So why do we read fiction? What compels us to pick up a book and read it, to drag cash out of our thinning wallet so that we can smell the newly-bought pages as we shove our noses in them?
Experience. That’s why. We want to experience life from the perspective of a different person in a different life going through different things. We want to roll through a roller-coaster plot line, meet-and-greet with the oddest people, and find our serves clenching our teeth when the love interest asks the main character out. But beyond that, we want a happy ending.
That’s why realistic fiction is often far from real-life. For most people, there have never been any exciting events that began with a slow ascent and swooped into a kamikaze dive of obstacles, but managing to pull up at the last moment and land on the runway. On a Hawaiian beach.
And when the story doesn’t end like that? We’re out for blood. We want that perfect ending, a mixture of happiness and compromise. She gets the guy, gets the job, and makes up with her best friend. All in time for her high school reunion. Yippee.
So it has to be happy, but what else goes into a satisfying ending? Questions must be resolves. The shady man that walked around at midnight? A police officer undercover. The two men that were very good friends? Yeah, they’re engaged. The main character’s mother? Lives a happy life after the ending of the book. You cannot have the readers wondering about character XYZ after the book is finished, because then we’ll get impatient. Like after the end of the first hobbit movie, “that’s it?” will provoke tons of outrage. “Another trilogy? Nothing’s happened!! What’s the point of this book if nothing changes from start to end. This shouldn’t be a FREAKING U-TURN!!!” Rage, rage, rage! I’ve wasted time, this could have been condensed into 15 MINUTES!! ARGGGHHH!!! So make sure that the plot rises and falls, comes to a complete close, before putting your pen down.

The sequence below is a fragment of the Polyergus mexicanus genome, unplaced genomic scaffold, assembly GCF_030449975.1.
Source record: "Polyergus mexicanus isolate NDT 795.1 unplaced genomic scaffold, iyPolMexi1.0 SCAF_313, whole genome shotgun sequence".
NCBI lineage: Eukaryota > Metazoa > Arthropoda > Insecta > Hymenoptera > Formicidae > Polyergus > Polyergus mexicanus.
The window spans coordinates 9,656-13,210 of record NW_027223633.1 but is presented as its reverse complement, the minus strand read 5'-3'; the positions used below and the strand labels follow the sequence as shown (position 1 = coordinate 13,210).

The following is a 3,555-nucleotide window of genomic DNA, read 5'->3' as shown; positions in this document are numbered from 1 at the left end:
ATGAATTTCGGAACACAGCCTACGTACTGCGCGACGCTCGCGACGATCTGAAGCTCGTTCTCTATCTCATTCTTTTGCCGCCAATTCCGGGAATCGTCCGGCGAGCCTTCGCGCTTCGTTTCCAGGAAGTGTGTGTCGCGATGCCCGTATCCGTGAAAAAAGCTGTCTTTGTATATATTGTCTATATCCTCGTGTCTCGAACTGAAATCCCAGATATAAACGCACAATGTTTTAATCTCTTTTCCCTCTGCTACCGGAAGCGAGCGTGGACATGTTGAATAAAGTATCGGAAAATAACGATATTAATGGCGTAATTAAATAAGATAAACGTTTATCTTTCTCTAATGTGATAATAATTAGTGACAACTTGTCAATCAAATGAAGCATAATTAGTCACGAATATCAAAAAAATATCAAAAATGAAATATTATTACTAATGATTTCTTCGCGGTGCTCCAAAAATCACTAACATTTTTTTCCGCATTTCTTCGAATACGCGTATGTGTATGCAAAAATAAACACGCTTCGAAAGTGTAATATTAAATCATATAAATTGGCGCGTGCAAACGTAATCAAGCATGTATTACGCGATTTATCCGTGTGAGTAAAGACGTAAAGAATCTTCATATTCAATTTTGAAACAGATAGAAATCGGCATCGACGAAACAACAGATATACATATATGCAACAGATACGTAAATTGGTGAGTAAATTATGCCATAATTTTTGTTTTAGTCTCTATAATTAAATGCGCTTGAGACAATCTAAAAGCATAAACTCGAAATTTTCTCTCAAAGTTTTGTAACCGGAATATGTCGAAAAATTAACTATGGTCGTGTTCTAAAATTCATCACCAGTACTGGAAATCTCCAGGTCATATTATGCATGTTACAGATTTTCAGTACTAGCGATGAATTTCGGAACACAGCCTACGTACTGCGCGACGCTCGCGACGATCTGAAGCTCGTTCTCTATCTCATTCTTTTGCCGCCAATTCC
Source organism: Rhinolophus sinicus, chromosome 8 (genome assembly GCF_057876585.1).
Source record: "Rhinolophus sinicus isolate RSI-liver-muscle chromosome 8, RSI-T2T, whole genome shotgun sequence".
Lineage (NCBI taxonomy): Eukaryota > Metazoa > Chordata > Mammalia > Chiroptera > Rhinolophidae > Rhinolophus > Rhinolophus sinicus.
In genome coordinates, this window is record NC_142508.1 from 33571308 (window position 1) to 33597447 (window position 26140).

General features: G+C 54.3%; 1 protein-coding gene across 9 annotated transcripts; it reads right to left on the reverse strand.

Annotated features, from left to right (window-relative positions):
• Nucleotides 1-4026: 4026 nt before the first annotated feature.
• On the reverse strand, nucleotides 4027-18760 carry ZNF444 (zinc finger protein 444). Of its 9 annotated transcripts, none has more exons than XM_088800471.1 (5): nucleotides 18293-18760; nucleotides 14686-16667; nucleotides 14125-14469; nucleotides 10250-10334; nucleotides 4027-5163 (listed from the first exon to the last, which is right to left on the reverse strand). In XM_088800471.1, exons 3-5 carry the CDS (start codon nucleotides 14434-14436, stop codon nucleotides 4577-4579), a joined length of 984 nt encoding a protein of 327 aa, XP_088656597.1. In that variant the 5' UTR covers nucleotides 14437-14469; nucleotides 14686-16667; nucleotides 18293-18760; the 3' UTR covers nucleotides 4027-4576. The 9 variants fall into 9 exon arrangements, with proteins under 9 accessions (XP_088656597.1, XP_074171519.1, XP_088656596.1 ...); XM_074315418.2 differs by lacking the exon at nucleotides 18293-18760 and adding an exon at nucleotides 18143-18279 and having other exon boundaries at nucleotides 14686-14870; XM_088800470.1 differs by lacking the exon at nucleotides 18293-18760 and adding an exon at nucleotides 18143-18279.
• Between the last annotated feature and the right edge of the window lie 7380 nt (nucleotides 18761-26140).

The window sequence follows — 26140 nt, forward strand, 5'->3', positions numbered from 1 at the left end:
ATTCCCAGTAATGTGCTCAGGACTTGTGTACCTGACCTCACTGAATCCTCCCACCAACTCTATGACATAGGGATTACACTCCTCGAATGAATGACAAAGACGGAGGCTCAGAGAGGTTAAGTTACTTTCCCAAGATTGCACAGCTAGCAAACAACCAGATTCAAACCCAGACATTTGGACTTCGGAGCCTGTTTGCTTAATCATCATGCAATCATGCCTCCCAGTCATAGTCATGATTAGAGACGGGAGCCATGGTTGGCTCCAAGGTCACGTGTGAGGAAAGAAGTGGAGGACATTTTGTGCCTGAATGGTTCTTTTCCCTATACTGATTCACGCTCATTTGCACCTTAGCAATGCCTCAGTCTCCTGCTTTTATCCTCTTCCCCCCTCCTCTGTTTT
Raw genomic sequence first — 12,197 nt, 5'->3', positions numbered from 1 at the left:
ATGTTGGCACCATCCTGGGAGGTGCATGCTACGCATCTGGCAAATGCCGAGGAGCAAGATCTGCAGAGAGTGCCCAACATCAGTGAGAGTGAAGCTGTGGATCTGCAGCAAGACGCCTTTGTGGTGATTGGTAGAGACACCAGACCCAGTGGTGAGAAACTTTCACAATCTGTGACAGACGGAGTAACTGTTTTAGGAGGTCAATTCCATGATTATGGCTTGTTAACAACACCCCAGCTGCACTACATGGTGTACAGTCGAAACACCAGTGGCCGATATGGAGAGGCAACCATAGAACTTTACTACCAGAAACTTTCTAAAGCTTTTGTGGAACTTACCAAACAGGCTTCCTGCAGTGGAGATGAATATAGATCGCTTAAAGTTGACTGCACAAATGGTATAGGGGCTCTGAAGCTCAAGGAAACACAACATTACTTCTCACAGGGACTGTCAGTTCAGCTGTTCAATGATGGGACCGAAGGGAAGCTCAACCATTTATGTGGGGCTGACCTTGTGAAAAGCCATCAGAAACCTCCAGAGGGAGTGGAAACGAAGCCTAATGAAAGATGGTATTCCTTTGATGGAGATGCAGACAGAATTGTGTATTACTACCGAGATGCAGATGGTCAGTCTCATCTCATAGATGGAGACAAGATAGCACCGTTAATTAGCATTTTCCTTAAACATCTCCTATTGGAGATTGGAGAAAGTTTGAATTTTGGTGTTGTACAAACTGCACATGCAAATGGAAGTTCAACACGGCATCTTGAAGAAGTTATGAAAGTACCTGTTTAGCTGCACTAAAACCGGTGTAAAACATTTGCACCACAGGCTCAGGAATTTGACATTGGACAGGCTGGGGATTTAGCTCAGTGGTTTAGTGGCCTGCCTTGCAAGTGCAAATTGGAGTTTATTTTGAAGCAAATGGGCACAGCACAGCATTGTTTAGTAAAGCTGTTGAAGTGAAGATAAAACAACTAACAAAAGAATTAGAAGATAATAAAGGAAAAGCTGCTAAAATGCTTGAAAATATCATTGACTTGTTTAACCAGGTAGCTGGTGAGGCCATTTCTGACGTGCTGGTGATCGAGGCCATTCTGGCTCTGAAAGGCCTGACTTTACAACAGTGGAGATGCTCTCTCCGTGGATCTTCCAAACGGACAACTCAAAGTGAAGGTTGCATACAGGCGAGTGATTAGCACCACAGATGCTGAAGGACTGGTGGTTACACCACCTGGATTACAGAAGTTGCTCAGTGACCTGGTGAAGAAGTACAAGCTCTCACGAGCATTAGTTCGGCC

So, all the questions are answered, the plot is resolved, the characters are happy, but it’s just so… fake! Yeah, we all have had eye rolling moments of “yeah, right!”. So she got the guy, scored the dream job, won the lottery, was cured of cancer, and inherited money from her step-mom? That sounds JUST A LITTLE contrived. Just a tiny bit. While we do want more excitement than real-life, some things may be a little bit too forced. Especially if something originally presented as being fatal or irreversible is later cured or reversed. Readers don’t want to feel cheated when they finish a book. Books prone to this are books about cancer (she was magically cured of her terminal illness), racism (the whole town/country understood the error of its ways), government FBI thrillers (“so what if he went rogue, he saved us! No legal consequences whatsoever!”), and more. While we authors need to induce some fortunate coincidences for our plots and resolutions to work, too many will leave the reader mildly pissed off.
Yeah, the ending closes a book. It’s the last thing the reader will read before putting it onto a shelf. It’s what will cause the author to sigh out of either contentment or annoyance. Pay attention to it, and give it the time and effort it deserves! We all love the feeling of a good book once we finish the last page. Don’t ruin that for the readers!